Mayor suffers first major setback as council defers vote
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Andrew Wallace/torstar news service
Property taxes will soar and programs for the city’s needy may be slashed as a result of Toronto council’s decision to defer levying two new taxes, says Mayor David Miller.
By a 23-22 vote last night, councillors put off a decision on levying new land-transfer and vehicle-registration taxes until Oct. 22. The two measures would have netted the city $356 million. Without that revenue, Miller said, his election promise to keep property taxes in line with inflation is “going to be very difficult to keep.”
The vote was a stinging political defeat for Miller, the first major setback of his new term — though there may have been some consolation in a unanimous vote for the mayor’s climate change plan later in the evening.
The city recently won the power to levy new taxes under the City of Toronto Act, which Miller claims as one of his political victories.
Miller’s political strategy was to impose the new taxes, then tell the provincial and federal governments it’s time for them to do what they can to solve the city’s financial problems. It didn’t happen.
And Miller warned councillors that programs are likely to suffer as a result — such as swimming lessons for a boy he knows who lives in public housing.
“We will be deciding not only if we have the ability to invest, but even if we have the ability to continue the basic services that Torontonians take for granted and need to live in a decent city,” he said.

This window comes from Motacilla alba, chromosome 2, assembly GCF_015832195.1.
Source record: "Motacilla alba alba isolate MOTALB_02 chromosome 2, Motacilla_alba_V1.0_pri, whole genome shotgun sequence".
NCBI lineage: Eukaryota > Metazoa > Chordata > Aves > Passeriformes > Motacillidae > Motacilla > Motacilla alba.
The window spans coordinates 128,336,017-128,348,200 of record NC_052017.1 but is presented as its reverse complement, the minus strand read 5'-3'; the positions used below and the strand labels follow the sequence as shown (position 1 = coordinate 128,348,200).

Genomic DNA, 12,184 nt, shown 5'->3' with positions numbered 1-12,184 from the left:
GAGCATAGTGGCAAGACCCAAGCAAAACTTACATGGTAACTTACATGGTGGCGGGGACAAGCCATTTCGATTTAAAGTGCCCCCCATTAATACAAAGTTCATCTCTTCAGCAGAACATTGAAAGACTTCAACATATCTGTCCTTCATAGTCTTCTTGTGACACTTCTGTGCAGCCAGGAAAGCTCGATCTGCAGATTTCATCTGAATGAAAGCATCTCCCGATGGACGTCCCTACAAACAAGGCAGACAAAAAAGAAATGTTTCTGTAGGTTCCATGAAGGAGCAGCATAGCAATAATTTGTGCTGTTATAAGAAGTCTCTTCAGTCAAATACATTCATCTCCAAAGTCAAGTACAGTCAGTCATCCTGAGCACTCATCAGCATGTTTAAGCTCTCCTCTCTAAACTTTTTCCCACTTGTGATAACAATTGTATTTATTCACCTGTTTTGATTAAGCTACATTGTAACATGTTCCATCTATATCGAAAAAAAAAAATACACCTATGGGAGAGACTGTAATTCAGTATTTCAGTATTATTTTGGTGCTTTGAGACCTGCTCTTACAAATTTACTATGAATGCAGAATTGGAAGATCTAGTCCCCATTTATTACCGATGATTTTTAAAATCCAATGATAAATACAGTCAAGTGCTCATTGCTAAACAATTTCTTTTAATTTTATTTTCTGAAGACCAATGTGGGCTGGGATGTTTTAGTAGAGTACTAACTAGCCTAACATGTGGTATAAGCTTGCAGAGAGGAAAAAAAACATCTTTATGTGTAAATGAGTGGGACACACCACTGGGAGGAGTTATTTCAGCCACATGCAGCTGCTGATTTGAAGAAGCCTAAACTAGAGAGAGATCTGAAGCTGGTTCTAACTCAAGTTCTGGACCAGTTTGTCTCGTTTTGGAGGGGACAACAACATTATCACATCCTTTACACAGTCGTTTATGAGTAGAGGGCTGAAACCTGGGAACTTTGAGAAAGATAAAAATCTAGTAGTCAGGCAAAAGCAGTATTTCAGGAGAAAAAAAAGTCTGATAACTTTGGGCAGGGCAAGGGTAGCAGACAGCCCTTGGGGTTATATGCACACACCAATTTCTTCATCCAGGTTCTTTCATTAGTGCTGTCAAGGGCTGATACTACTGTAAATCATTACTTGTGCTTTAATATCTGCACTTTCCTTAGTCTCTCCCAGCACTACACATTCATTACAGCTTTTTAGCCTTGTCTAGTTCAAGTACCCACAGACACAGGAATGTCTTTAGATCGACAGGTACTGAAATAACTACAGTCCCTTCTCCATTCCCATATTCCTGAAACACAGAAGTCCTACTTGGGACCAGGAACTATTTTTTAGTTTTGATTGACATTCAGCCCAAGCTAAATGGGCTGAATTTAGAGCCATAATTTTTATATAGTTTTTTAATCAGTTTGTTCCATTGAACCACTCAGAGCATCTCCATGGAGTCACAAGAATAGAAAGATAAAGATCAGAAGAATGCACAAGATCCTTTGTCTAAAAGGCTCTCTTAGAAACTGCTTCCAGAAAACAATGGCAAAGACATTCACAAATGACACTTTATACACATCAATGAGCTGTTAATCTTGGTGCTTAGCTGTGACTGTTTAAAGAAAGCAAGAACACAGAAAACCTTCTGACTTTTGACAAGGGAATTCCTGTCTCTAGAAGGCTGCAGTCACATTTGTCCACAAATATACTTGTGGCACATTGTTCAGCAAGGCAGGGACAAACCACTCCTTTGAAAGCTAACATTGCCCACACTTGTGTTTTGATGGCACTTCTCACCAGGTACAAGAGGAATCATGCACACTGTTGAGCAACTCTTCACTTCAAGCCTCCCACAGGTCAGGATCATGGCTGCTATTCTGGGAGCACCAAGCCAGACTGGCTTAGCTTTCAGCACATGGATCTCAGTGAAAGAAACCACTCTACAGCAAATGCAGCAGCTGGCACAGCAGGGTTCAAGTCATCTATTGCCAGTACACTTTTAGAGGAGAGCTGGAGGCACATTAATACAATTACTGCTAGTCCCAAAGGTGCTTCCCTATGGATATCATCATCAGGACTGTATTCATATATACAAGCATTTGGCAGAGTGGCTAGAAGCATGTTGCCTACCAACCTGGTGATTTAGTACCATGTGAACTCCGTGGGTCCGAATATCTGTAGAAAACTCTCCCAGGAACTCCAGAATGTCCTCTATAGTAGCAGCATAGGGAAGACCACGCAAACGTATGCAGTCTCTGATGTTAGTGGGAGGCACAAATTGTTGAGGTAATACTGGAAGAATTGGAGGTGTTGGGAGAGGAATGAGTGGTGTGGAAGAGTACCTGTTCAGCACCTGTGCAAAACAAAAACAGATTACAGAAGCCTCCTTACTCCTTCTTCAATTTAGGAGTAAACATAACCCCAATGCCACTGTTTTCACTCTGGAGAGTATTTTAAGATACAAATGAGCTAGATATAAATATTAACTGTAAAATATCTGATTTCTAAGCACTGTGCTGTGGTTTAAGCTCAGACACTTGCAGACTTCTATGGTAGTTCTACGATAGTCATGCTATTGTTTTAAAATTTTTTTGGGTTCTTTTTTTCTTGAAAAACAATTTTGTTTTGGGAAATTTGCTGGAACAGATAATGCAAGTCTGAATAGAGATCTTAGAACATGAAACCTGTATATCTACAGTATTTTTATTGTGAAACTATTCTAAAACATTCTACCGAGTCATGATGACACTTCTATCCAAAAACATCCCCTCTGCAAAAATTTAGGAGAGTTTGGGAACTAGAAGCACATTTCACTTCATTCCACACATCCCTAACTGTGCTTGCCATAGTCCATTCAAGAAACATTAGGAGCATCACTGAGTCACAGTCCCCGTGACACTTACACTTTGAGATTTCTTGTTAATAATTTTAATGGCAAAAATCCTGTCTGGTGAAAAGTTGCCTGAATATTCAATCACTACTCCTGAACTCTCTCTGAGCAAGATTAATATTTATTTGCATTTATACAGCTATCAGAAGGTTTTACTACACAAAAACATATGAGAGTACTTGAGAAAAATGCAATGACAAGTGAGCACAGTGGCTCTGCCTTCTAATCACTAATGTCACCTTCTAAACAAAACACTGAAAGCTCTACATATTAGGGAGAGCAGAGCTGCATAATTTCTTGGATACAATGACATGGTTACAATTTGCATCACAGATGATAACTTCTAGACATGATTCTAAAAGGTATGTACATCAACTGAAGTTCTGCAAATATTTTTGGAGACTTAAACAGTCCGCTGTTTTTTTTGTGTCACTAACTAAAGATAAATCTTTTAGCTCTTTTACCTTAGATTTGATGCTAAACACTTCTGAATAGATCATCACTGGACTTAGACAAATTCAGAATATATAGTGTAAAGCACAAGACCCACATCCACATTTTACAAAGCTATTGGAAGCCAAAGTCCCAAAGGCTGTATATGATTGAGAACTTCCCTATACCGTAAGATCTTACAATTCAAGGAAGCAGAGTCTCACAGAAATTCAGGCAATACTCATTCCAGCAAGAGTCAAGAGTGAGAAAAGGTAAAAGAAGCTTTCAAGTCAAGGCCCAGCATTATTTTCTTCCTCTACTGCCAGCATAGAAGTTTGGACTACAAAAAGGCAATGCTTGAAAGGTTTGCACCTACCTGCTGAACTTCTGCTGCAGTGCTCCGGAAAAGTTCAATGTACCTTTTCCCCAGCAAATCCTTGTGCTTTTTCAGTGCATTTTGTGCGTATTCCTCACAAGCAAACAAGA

Those who supported deferring the vote said it will allow the city to pressure provincial politicians — who face an election Oct. 10 — to ease the city’s financial burden so the new taxes aren’t needed.
Instead, councillors voted for a motion by Councillor Suzan Hall (Ward 1, Etobicoke North) to put off the decision. “A provincial election is coming up,” Hall said. “We should use this lever.”
The vote was a “victory for taxpayers,” said Councillor Denzil Minnan-Wong (Ward 34, Don Valley East), who dismissed Miller’s warning of service cuts as “fear mongering.”
But Councillor Adrian Heaps (Ward 35, Scarborough Southwest) bitterly denounced the deferral. “Constantly running to the province all the time ... is not a moment of self-determination, it’s a moment of cowardice,” he said.